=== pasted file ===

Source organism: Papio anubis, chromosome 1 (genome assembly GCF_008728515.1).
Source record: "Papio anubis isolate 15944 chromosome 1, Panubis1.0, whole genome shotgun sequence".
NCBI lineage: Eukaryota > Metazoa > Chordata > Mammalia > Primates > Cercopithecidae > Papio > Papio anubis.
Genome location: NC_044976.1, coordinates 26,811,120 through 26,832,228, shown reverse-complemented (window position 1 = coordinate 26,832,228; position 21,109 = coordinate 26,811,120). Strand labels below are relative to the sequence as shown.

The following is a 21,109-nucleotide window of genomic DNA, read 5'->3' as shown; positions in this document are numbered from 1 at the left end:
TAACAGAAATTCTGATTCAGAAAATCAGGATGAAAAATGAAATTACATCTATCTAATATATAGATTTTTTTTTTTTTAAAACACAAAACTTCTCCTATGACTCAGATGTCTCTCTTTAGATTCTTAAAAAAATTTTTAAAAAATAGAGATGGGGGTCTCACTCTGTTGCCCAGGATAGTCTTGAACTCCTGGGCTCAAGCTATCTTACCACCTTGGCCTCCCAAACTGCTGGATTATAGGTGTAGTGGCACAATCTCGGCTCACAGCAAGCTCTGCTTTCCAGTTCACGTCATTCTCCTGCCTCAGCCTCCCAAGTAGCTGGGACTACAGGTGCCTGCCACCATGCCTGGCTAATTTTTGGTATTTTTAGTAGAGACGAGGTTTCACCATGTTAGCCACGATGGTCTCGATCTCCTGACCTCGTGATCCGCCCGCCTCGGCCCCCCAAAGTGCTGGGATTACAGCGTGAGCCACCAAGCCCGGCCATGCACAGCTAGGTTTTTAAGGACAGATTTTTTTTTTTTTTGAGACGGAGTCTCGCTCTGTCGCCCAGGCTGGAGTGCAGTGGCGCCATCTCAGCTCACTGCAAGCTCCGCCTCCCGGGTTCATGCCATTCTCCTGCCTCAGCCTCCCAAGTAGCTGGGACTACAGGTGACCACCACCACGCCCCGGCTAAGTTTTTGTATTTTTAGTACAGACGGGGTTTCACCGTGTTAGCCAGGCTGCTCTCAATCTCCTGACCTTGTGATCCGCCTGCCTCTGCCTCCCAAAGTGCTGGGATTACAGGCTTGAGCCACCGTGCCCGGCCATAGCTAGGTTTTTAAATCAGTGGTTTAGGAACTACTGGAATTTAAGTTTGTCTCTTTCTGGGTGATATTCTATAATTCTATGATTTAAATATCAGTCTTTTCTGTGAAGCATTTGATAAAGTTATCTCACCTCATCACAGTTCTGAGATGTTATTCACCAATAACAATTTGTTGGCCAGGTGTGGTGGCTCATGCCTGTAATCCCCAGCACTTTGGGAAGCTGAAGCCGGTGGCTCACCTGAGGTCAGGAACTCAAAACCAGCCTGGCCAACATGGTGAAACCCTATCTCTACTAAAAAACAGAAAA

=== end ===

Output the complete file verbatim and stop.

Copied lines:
Source organism: Papio anubis, chromosome 1 (genome assembly GCF_008728515.1).
Source record: "Papio anubis isolate 15944 chromosome 1, Panubis1.0, whole genome shotgun sequence".
NCBI lineage: Eukaryota > Metazoa > Chordata > Mammalia > Primates > Cercopithecidae > Papio > Papio anubis.
Genome location: NC_044976.1, coordinates 26,811,120 through 26,832,228, shown reverse-complemented (window position 1 = coordinate 26,832,228; position 21,109 = coordinate 26,811,120). Strand labels below are relative to the sequence as shown.

The following is a 21,109-nucleotide window of genomic DNA, read 5'->3' as shown; positions in this document are numbered from 1 at the left end:
TAACAGAAATTCTGATTCAGAAAATCAGGATGAAAAATGAAATTACATCTATCTAATATATAGATTTTTTTTTTTTTAAAACACAAAACTTCTCCTATGACTCAGATGTCTCTCTTTAGATTCTTAAAAAAATTTTTAAAAAATAGAGATGGGGGTCTCACTCTGTTGCCCAGGATAGTCTTGAACTCCTGGGCTCAAGCTATCTTACCACCTTGGCCTCCCAAACTGCTGGATTATAGGTGTAGTGGCACAATCTCGGCTCACAGCAAGCTCTGCTTTCCAGTTCACGTCATTCTCCTGCCTCAGCCTCCCAAGTAGCTGGGACTACAGGTGCCTGCCACCATGCCTGGCTAATTTTTGGTATTTTTAGTAGAGACGAGGTTTCACCATGTTAGCCACGATGGTCTCGATCTCCTGACCTCGTGATCCGCCCGCCTCGGCCCCCCAAAGTGCTGGGATTACAGCGTGAGCCACCAAGCCCGGCCATGCACAGCTAGGTTTTTAAGGACAGATTTTTTTTTTTTTTGAGACGGAGTCTCGCTCTGTCGCCCAGGCTGGAGTGCAGTGGCGCCATCTCAGCTCACTGCAAGCTCCGCCTCCCGGGTTCATGCCATTCTCCTGCCTCAGCCTCCCAAGTAGCTGGGACTACAGGTGACCACCACCACGCCCCGGCTAAGTTTTTGTATTTTTAGTACAGACGGGGTTTCACCGTGTTAGCCAGGCTGCTCTCAATCTCCTGACCTTGTGATCCGCCTGCCTCTGCCTCCCAAAGTGCTGGGATTACAGGCTTGAGCCACCGTGCCCGGCCATAGCTAGGTTTTTAAATCAGTGGTTTAGGAACTACTGGAATTTAAGTTTGTCTCTTTCTGGGTGATATTCTATAATTCTATGATTTAAATATCAGTCTTTTCTGTGAAGCATTTGATAAAGTTATCTCACCTCATCACAGTTCTGAGATGTTATTCACCAATAACAATTTGTTGGCCAGGTGTGGTGGCTCATGCCTGTAATCCCCAGCACTTTGGGAAGCTGAAGCCGGTGGCTCACCTGAGGTCAGGAACTCAAAACCAGCCTGGCCAACATGGTGAAACCCTATCTCTACTAAAAAACAGAAAA